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Detective Brett Hankison charged with three counts of wanton endangerment in the first degree in Breonna Taylor’s death

After waiting over six months for Breonna Taylor to receive justice for her killing at the hands of Louisville, Kentucky police; a grand jury’s decision in her death was finally reached.

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After waiting over six months for Breonna Taylor to receive justice for her killing at the hands of Louisville, Kentucky police — Sgt. Jonathan Mattingly, Detective Myles Cosgrove and former detective Brett Hankison — who entered her home via a “no-knock” warrant; as she slept in her bed, the Jefferson County grand jury made the decision that Detective Brett Hankison has been charged with three counts of wanton endangerment in the first degree on Wednesday (Sept. 23).

Wanton endangerment is a Class D felony and has a max of one to five years, if convicted. Hankison was also given a $15,000 bond. Mattingly and Cosgrove have not been charged.

Earlier today, the public learned that the decision would be made at this time. REVOLT reported that the grand jury would reveal their verdict to Jefferson Circuit Judge Annie O’Connell about the case at 1:15 p.m. ET.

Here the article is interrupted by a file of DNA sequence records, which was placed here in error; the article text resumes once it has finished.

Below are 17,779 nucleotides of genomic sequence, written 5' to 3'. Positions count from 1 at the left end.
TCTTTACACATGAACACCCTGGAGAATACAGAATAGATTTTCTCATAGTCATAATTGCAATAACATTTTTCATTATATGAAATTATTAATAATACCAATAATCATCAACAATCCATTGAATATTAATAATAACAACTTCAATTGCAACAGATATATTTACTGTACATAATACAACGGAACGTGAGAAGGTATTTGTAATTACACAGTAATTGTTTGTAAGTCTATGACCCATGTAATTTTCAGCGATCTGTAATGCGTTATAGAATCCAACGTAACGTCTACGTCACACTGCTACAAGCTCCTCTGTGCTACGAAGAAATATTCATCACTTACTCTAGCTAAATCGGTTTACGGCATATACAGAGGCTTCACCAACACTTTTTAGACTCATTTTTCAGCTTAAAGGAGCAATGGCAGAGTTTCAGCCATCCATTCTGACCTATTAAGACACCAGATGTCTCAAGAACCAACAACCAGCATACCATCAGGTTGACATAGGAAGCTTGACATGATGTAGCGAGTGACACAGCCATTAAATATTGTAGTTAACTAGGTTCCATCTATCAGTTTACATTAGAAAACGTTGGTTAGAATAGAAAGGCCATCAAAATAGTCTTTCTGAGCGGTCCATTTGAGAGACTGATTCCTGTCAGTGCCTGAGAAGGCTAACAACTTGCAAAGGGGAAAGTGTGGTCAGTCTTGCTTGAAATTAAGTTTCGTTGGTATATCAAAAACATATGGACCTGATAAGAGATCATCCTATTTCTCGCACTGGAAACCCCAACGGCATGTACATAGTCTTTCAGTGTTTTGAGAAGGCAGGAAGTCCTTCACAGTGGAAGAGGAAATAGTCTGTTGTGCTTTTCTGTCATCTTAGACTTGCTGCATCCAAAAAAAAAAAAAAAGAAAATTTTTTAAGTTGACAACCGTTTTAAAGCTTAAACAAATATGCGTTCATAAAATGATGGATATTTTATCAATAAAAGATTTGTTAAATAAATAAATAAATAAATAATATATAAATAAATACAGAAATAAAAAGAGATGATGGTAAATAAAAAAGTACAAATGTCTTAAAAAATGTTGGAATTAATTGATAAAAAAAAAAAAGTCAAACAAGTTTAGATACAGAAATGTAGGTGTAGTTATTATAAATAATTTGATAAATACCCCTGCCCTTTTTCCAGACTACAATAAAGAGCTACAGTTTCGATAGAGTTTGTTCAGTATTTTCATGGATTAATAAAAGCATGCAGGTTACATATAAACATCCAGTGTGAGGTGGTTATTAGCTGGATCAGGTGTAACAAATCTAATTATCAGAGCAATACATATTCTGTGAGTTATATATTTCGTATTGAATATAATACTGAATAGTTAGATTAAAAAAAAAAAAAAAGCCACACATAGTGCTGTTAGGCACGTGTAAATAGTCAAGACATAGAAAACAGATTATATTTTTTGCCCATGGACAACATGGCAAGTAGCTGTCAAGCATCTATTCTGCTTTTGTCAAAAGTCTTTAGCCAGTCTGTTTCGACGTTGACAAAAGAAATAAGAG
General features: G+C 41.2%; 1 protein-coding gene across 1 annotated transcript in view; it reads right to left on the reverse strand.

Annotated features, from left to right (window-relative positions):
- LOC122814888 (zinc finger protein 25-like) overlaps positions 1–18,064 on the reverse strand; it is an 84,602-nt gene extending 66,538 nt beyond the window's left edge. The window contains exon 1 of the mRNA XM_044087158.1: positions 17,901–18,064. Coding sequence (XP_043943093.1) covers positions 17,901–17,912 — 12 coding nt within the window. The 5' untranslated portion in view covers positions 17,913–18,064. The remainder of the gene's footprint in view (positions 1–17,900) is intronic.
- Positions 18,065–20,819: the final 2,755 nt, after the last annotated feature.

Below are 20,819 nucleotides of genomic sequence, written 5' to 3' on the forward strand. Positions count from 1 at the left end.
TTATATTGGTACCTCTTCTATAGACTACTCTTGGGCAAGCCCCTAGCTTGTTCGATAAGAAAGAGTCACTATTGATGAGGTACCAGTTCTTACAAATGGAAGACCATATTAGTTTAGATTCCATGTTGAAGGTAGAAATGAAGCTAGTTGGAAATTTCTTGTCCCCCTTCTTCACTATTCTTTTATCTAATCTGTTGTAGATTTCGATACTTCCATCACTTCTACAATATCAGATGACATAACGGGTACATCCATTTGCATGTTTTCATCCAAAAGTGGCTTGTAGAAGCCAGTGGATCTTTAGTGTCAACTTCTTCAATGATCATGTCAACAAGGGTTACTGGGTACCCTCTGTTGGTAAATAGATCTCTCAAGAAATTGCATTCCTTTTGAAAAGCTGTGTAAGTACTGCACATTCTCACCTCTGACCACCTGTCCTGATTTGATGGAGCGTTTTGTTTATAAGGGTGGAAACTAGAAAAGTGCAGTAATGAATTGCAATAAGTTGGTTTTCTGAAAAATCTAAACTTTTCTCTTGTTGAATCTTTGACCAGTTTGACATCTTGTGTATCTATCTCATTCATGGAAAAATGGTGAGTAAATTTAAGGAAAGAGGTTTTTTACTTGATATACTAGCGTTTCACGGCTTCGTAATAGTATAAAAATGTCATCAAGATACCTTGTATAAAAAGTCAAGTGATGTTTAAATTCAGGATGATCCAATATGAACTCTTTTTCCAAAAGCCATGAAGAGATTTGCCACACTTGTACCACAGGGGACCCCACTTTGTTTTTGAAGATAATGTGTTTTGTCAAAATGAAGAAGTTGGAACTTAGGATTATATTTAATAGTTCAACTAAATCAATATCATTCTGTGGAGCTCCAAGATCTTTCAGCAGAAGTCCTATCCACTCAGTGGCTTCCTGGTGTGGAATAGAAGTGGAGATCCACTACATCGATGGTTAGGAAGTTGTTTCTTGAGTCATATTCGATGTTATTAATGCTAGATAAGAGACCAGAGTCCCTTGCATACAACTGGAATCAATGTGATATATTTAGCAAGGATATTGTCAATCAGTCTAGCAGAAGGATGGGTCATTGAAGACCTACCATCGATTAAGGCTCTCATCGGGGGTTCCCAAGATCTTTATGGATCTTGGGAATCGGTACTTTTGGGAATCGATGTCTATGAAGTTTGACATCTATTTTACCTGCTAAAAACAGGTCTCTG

On top of that, we learned that after that decision was announced, Kentucky Attorney General Daniel Cameron would also be speaking to the public about the decision. About an hour before the jury’s verdict, he tweeted to his followers: “We are holding a press conference at 1:30pm ET to announce the results of the Grand Jury proceedings in the investigation into the death of Ms. Breonna Taylor,” which included a link to a livestream where he would appear.

Moreover, before the decision was announced, Louisville Mayor Greg Fischer signed a third executive order in preparation for the reveal — the first two were signed earlier this week, and declared the city’s state of emergency and the second banned access to five downtown Louisville parking garages and street parkings.

This third executive order ordered a 72-hour county-wide curfew from 9:00 p.m. ET to 6:30 a.m. ET starting tonight, Louisville reporter Amber Smith shared on Twitter.

According to the Courier Journal, “Lonita Baker, an attorney for Taylor’s family, said as of 10:30 a.m. Wednesday, said they have not heard any information from the attorney general’s office about the decision, what time or when it will be announced.”

The city of Louisville has already reached a settlement with Taylor’s family for $12 million in her loved one’s wrongful death lawsuit.

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